The Florida House passed HB 129, commonly referred to as the “Citizens Sinkhole Repair Bill,” by a vote of 85-25 on Friday, April 11, 2014. This bill contains several changes concerning Florida’s sinkhole law, but only for claims submitted to Citizens. The most controversial piece of the legislation is the “Citizens Sinkhole Repair Program,” which will require policyholders of Citizens Property Insurance to choose from contractors approved by Citizens to repair homes that have been damaged by sinkholes.
The repair program was criticized by some Democrats as restricting the homeowners’ ability to find a contractor and repair their home on the free market. As Rep. Amanda Murphy of New Port Richey states, the ability to choose who repairs one’s home should not be limited by the government. Our Miami Homeowners’ Insurance lawyers find that though the bill requires that the pool of contractors be “competitive and inclusive,” a pool of only 12 contractors will satisfy this requirement.
Representative Jake Raburn, a Republican from Lithia, sponsored the recently passed house bill and points to Citizens’ abysmal sinkhole loss ratio in the past few years. In four years, Citizens took far less in premiums than it paid out. He further touted the amount of choice the measure will afford customers. Currently, 16 companies qualify for the program. Further, all repairs include a five year warranty, which is something not generally seen in the private market.
HB 129 would also affect sinkhole claims litigated in court. All repairs must be completed within a reasonable period of time once the court order has verified the loss due to the sinkhole and adjudicated necessary repairs. Once repairs are completed, the policyholder has just 45 days to notify Citizens of any dissatisfaction concerning the effectiveness of the repairs.
Additionally, sinkhole repairs under the proposed legislation are not an election to repair. Thus, if Citizens chooses to repair the sinkhole damage, then the insurance policy does not change to a repair contract, i.e. one without policy limits. As we stand today, anytime an insurance company exercises its right to repair, such election constitutes a new contract with no policy limits -an maximum amount set by the policy that the insurance company will pay as a result of a loss. For instance, we are currently representing an Insured that sustained a water loss to her kitchen cabinets when a pipe underneath her kitchen sink broke. The insurance company chose to exercise its right to repair and sent a contractor to the Insured’s property to replace the damaged kitchen cabinets.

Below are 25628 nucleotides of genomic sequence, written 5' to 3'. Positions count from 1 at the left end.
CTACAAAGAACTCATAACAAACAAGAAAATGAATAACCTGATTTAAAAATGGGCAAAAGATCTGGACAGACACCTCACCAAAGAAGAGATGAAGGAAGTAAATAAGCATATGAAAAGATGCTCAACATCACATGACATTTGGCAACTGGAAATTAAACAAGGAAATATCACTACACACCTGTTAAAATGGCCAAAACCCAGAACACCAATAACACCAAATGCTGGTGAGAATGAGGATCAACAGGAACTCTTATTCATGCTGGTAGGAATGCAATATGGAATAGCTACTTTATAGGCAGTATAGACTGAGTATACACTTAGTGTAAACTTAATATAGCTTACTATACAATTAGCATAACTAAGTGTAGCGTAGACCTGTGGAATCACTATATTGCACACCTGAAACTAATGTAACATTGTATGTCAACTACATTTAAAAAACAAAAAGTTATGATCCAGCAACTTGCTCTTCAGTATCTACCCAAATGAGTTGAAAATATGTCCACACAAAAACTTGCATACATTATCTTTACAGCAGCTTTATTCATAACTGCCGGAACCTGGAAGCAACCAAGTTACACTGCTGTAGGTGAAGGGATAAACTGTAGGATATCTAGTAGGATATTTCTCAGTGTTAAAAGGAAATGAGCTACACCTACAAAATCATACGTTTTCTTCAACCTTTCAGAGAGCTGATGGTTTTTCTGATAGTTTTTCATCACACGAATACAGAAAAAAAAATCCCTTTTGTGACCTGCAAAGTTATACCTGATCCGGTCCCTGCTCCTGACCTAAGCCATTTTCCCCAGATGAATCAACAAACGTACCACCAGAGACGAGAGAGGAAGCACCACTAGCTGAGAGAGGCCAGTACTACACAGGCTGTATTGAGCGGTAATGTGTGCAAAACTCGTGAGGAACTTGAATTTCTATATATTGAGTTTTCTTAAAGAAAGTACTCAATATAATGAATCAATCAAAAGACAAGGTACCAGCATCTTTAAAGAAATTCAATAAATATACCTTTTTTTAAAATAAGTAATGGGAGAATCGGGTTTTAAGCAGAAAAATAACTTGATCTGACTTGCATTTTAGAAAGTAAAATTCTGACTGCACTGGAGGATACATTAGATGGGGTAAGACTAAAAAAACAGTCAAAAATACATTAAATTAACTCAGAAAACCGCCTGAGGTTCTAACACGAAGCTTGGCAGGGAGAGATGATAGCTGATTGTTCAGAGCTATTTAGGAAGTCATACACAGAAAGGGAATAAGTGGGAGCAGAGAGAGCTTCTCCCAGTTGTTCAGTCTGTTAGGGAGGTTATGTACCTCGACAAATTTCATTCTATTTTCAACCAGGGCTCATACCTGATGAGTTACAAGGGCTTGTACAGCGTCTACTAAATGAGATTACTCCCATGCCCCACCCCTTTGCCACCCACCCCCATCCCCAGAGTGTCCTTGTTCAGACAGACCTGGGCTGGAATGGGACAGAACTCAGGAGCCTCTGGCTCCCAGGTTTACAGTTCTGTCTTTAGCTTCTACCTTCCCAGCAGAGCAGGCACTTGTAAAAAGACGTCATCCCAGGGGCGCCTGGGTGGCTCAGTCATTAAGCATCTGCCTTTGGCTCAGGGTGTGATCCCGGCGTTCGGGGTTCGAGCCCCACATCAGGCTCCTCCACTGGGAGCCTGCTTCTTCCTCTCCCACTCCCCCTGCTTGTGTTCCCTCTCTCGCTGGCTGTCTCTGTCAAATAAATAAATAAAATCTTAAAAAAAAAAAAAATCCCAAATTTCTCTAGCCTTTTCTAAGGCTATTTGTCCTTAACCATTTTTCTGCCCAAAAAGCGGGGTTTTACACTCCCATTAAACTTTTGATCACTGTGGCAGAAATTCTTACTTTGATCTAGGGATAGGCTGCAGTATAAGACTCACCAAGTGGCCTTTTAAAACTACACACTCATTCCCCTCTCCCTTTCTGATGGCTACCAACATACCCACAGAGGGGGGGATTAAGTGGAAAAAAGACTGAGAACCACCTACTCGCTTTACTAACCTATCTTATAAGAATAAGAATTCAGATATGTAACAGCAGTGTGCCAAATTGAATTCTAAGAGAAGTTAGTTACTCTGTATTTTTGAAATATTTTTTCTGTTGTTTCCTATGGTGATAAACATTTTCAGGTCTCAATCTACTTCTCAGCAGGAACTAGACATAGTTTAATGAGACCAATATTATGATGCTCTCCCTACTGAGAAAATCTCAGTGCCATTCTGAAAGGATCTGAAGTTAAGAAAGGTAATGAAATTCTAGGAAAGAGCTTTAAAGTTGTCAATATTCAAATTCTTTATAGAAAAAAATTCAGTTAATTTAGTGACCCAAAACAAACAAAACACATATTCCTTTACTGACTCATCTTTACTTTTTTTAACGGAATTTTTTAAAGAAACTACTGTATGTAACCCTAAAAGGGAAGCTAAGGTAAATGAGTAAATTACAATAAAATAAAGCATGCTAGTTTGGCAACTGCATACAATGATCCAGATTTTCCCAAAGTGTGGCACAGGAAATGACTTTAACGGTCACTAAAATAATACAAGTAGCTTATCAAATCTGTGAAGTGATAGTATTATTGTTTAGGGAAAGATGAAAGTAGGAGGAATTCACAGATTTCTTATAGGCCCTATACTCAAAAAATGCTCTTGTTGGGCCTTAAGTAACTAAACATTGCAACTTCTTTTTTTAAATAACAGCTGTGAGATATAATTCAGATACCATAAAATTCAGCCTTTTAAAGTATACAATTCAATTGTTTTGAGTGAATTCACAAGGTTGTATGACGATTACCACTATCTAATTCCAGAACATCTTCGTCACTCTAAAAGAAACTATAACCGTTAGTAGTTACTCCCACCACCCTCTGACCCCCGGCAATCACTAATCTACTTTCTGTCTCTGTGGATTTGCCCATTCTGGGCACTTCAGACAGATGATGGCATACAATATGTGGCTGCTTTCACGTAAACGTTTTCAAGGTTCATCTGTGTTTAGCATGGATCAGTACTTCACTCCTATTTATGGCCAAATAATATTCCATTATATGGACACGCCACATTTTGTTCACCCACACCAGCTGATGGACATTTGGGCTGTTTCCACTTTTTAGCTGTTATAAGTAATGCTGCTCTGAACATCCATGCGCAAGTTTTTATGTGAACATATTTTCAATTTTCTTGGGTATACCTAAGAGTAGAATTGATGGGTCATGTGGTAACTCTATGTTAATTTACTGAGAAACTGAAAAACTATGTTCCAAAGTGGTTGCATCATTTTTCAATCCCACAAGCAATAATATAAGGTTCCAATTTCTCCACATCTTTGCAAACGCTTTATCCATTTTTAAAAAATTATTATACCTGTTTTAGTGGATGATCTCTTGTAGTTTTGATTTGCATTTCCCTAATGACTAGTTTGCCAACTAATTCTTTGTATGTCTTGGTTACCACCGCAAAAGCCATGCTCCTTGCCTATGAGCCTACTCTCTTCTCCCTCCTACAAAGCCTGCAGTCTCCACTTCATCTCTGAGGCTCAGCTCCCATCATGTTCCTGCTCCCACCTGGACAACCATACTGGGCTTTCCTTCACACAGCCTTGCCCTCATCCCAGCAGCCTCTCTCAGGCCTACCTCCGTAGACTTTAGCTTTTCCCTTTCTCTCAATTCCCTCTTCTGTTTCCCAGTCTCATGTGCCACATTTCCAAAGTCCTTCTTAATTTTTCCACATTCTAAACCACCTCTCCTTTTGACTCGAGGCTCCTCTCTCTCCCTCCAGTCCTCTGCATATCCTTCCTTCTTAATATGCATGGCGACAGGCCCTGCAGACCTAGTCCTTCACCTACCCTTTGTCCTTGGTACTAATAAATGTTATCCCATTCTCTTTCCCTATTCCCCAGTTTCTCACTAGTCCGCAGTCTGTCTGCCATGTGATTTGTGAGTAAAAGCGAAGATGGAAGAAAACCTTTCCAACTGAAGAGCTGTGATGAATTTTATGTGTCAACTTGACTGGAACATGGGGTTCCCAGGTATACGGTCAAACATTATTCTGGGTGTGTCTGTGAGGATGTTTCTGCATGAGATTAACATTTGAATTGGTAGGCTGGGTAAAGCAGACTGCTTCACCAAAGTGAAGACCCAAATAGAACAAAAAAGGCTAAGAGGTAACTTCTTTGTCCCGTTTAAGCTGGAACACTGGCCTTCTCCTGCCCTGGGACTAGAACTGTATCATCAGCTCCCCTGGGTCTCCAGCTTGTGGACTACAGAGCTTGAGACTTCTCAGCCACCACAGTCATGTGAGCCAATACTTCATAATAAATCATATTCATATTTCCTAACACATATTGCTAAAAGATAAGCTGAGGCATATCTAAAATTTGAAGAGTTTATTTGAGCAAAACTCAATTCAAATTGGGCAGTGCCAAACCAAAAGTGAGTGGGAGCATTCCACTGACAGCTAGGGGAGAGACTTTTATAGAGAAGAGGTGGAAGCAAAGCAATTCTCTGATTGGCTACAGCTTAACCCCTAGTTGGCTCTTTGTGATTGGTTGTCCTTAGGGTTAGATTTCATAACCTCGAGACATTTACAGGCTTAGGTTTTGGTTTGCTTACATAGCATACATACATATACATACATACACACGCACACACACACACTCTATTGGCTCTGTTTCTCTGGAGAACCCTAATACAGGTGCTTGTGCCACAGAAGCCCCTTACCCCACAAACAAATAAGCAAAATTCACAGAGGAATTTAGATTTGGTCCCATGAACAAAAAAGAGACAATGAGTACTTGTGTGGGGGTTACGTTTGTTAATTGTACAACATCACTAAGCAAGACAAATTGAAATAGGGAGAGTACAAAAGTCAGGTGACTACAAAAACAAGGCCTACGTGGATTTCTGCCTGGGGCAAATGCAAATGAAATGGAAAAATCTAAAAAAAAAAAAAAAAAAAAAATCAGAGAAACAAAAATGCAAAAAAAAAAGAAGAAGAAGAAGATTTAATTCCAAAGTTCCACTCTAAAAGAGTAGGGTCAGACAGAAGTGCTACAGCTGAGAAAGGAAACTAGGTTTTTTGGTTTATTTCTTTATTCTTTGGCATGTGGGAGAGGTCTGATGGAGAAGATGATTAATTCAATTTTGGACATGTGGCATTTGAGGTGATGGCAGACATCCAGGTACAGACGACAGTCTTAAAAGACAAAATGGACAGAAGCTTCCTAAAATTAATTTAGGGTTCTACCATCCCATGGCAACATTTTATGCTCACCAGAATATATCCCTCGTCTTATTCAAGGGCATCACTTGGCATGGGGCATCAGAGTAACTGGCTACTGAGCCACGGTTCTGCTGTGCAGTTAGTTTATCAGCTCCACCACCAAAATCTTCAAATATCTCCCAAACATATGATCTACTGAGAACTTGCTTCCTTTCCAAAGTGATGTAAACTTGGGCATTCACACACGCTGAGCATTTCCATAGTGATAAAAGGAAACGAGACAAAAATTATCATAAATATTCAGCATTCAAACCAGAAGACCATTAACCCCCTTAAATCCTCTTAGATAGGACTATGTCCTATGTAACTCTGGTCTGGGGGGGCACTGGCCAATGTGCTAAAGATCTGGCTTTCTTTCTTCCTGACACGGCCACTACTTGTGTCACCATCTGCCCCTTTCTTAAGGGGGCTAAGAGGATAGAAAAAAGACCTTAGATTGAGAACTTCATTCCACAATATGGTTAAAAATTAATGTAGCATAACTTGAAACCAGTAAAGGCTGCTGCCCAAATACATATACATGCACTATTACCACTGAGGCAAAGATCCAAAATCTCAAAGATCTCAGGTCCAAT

The insurance company’s election to pay a contractor to make the repairs constitutes a new contract -to put the property back into the position it was prior to the loss. In the process of replacing the kitchen cabinet, the contractor broke a few floor tiles and improperly installed the kitchen cabinets. As a result of the contractor’s wrongdoing, the insurance company breached its contract to repair with the Insured. Therefore, the insurance is now liable for the replacement of the tile floors and the kitchen cabinet, notwithstanding the amount the replacement will cost.
Nevertheless, if Citizens determines that the cost to repair the property exceeds the policy’s limits after the repairs have begun, Citizens can elect to pay out the policy limits. If policy limits are paid, the repair work will stop.
This controversial piece of legislation still has a long road ahead to becoming law. Now that it has passed the House, it must pass the Florida Senate before being sent to Governor Scott for his signature. Citizen policyholders with sinkhole damage are advised to consult with an attorney as soon as possible as this bill winds its way through the legislature.
Greenberg Stone and Urbano: Miami Homeowners Insurance Superlawyers
A home is one of the most expensive purchases that a person can make. In addition to the fact that insurance is a required component of obtaining and keeping a home mortgage, it also is the safety net for any repairs or rebuilds that might be necessary after a devastating event. When a claim is denied, a homeowner may feel that he has nowhere to turn, but the skilled homeowners’ insurance attorneys at Greenberg Stone and Urbano have more than 120 years of combined experience in getting justice for homeowners. Our dedication to our clients has led to an “AV” rating from Martindale Hubbell, and it is why we have been asked to join Primerus, an international society of leading law firms. Moreover, the Miami Herald voted us as one of the top-rated South Florida law firm, and, we have earned the title of “Superlawyers,” designating us as being among the best lawyers in America. We want to put this dedication to work for you, so call us at (888) 499-9700 or (305) 595-2400 or visit our website to schedule an initial consultation.